Five Fundamentals to Creating a District Arts Plan
Although each of us can probably recall a time when success could be defined as not losing (too much) ground, we all want to feel like our efforts have been worth the commitment and have made a lasting difference in some way.
During my ten years at ArtsEd Washington, we saw these rewards when we worked with school principals implementing the Principals Arts Leadership program to help them be effective instructional leaders for the arts. This program confirmed the importance of the principals’ role in the day-to-day provision of arts learning and also illuminated for us how difficult that role is to sustain without the context of a supportive school district publicly committed to the arts.
The most profound and direct way for a school district to make such a commitment is by developing an arts plan. Every school district has a multitude of plans - strategic plans, turnaround plans, school improvement plans, emergency plans. Yet very few have a documented arts plan.
For more than a decade, groundbreaking work in LA County led both by Arts for All and California Alliance for Arts Education has promoted and implemented the district-level planning approach and has demonstrated how foundational (literally) an arts plan can be. More recently, major urban school districts - for example Boston, Seattle, and Chicago - have created district-level arts plans and embarked on significant implementation steps.
Once a district is ready to embark upon a system wide approach to the arts, here are five fundamentals that will lead to a successful and fruitful process, not to mention a robust and feasible arts plan:
1) Enlist the right team. District leadership is essential: the superintendent or a senior designee such as the Chief Academic Officer must be at the table along with a mix of principals, teachers and central office staff. A plan will not be co-owned in the community, however, without intentional engagement beyond the district payroll. Leaders from respected community groups, especially those representing minorities served by the district, PTA, arts and cultural leaders, and local funders or business representatives all contribute to the rich, high energy conditions where new ideas will emerge and creativity will flourish. The leadership team should have a balance of geographic and grade level representation districtwide.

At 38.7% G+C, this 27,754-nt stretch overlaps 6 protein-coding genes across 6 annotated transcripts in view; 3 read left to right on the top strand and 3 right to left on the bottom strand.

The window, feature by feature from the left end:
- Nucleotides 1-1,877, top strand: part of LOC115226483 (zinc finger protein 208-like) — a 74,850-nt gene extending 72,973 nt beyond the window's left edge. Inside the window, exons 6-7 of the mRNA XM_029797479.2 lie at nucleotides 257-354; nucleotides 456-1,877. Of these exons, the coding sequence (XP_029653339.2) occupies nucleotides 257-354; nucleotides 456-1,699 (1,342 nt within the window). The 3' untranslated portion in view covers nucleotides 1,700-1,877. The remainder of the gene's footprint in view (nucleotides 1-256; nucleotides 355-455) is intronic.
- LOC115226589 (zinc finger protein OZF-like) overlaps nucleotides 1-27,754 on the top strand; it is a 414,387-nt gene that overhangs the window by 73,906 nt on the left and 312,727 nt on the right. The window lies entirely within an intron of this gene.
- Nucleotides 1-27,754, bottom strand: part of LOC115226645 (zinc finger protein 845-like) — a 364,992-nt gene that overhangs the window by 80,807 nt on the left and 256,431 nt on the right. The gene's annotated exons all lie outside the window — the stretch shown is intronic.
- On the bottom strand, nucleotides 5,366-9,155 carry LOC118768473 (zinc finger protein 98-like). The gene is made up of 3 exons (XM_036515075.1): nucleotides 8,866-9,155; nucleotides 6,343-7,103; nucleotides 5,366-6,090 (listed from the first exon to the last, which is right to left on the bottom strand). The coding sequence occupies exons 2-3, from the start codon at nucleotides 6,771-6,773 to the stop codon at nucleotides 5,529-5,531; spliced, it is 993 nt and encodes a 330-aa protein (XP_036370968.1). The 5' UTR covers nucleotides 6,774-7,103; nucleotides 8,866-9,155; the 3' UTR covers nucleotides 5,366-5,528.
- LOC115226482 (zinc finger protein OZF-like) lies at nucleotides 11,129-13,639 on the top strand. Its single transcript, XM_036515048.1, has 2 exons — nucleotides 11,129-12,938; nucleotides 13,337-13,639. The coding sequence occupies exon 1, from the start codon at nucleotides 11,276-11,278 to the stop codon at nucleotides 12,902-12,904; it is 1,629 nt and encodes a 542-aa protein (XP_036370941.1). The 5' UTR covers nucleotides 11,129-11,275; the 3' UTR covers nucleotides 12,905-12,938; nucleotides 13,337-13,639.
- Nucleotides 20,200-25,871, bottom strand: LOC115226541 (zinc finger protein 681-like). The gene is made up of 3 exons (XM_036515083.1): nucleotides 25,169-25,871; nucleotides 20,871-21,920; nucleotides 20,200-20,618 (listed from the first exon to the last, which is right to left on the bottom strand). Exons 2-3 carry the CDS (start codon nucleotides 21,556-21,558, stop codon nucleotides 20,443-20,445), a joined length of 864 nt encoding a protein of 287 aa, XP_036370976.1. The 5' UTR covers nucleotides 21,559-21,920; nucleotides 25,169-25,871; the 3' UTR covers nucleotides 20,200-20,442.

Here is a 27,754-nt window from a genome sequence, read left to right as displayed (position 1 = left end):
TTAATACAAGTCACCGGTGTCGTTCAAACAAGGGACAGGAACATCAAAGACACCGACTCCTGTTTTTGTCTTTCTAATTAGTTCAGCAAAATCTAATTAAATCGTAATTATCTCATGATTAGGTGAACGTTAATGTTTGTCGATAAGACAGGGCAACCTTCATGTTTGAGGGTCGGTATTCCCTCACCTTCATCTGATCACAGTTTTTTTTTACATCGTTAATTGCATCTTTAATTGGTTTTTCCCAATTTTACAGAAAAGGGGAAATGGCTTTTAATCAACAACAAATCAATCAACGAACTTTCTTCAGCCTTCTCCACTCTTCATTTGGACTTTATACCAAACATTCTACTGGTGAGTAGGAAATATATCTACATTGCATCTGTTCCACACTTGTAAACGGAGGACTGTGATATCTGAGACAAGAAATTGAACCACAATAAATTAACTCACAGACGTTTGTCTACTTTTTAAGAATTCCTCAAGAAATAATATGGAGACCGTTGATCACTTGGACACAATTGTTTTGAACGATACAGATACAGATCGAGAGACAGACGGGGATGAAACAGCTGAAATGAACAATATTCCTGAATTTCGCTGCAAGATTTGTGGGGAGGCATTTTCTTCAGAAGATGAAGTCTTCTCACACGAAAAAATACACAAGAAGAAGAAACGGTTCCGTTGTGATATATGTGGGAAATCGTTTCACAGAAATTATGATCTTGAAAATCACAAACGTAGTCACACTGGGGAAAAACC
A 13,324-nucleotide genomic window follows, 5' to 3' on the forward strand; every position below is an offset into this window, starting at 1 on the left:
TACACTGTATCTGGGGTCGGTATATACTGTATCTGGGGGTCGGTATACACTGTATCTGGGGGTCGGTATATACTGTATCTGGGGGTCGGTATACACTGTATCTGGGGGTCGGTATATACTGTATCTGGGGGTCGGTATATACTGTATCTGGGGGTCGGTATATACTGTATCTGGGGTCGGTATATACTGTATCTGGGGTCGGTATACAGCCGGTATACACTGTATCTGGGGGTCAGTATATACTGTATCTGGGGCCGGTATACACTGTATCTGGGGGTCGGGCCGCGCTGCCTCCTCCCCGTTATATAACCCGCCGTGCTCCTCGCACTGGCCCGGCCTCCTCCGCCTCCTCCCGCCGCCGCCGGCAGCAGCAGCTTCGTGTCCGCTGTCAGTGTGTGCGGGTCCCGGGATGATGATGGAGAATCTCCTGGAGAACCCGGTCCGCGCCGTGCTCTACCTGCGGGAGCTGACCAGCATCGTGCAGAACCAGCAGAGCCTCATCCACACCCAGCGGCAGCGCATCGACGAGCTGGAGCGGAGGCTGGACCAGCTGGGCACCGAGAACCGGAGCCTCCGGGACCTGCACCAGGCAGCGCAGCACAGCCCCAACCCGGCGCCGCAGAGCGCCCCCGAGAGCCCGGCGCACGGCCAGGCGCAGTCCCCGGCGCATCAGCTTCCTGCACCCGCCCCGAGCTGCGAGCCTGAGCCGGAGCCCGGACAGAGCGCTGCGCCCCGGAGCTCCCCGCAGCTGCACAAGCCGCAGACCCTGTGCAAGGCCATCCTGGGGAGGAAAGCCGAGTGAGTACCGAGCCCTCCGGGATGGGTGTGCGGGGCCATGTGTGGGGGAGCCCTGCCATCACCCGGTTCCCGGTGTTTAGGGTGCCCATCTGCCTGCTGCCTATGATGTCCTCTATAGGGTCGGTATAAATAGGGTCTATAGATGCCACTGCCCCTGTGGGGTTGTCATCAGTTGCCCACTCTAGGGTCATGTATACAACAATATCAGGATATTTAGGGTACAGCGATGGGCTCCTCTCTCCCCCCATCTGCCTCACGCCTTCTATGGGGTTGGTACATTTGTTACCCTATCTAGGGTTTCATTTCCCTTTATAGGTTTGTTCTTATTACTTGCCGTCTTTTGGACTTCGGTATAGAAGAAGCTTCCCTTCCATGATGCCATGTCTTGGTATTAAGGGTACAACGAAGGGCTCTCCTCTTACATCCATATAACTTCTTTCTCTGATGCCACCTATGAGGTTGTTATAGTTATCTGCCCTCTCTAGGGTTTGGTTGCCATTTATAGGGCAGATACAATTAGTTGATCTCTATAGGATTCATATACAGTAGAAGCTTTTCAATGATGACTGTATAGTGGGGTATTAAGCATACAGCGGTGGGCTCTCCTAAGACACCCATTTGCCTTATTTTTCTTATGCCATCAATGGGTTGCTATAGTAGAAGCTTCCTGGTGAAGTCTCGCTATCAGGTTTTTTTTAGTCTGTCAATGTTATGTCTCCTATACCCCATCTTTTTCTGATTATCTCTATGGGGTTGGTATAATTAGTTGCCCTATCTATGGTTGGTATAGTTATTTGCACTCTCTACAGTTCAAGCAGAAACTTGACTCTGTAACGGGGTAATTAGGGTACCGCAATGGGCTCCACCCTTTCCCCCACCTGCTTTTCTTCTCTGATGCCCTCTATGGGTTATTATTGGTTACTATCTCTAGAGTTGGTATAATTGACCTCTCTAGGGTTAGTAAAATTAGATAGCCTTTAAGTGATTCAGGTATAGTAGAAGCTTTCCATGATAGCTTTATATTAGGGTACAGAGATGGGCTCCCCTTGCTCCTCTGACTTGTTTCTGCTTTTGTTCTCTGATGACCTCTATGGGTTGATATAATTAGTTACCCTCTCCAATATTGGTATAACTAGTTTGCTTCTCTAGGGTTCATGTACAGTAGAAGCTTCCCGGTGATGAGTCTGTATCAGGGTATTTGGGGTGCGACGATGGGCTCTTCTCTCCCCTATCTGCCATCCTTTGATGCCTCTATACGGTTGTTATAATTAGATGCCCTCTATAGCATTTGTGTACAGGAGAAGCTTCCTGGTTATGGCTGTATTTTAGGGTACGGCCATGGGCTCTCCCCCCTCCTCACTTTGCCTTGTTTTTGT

2) Start where you are. A data baseline which maps out the current arts education provision in the district - warts and all - is an essential starting place for the newly formed team. It also provides a baseline against which future success can be measured as time (and implementation) goes on. Depending on the district size, the overall picture can be presented in an aggregated way, taking the 60,000 foot view. What should be carefully disaggregated, however, is the provision actually happening for the various sub-groups of students, such as minorities, English language learners, special needs students and students living in poverty. Owning and wrestling with the data, no matter how unfortunate the story it tells, is a powerful catalyst for equity.
3) Connect to the district’s strategic plan. Every district has one and it’s the ultimate roadmap for the allocation of both time and money - the two barriers most often cited in relation to the arts. In most strategic plans, there’s no specific mention of the arts, so teasing out the ways that arts complement it becomes even more critical. In fact, this leverage can be the way to secure the development of the arts plan in the first place. An early planning conversation that delves deeply into the intersections between the arts and the strategic plan goals will set a powerful frame within which the arts plan can be aligned to have access to implementation resources.
4) Trust the expertise in the room. If the heavy lifting of fundamental #1 has been done well, then the people who know the most about the district and are most highly committed to its success are at the table. The facilitator or architect of the process doesn’t need to be an expert on the district itself but instead can focus on asking the right questions and guiding the discussion so the leadership team explores the strategies and practices that have been effective in other communities. Their internal understanding of the local assets and opportunities will help adapt these concepts and ideas for district application and success.
5) Focus on students as the central motivation. Ensuring that every planning meeting has time dedicated to why the arts are important - essential - for students deepens the engagement and commitment of every team member exponentially throughout the process. Throughout the trajectory of the plan development, these discussions can range from the personal (team members drawing on their own experiences), through anecdotal (sharing stories and videos of other communities’ work) to data-driven (such as the resources in ArtsEd Search.) Each conversation focused on “Why Arts?” intensifies the team’s shared commitment to securing the benefits of arts learning for the students of their community.
As ArtsScan shows, most states have strong arts education requirements in place, and the school district level is where policy is turned into practice. If each of us helps catalyze and support district communities in identifying how they can build a plan to put the arts in place, imagine the system-wide, sustainable gains. What better reward could there be for our efforts?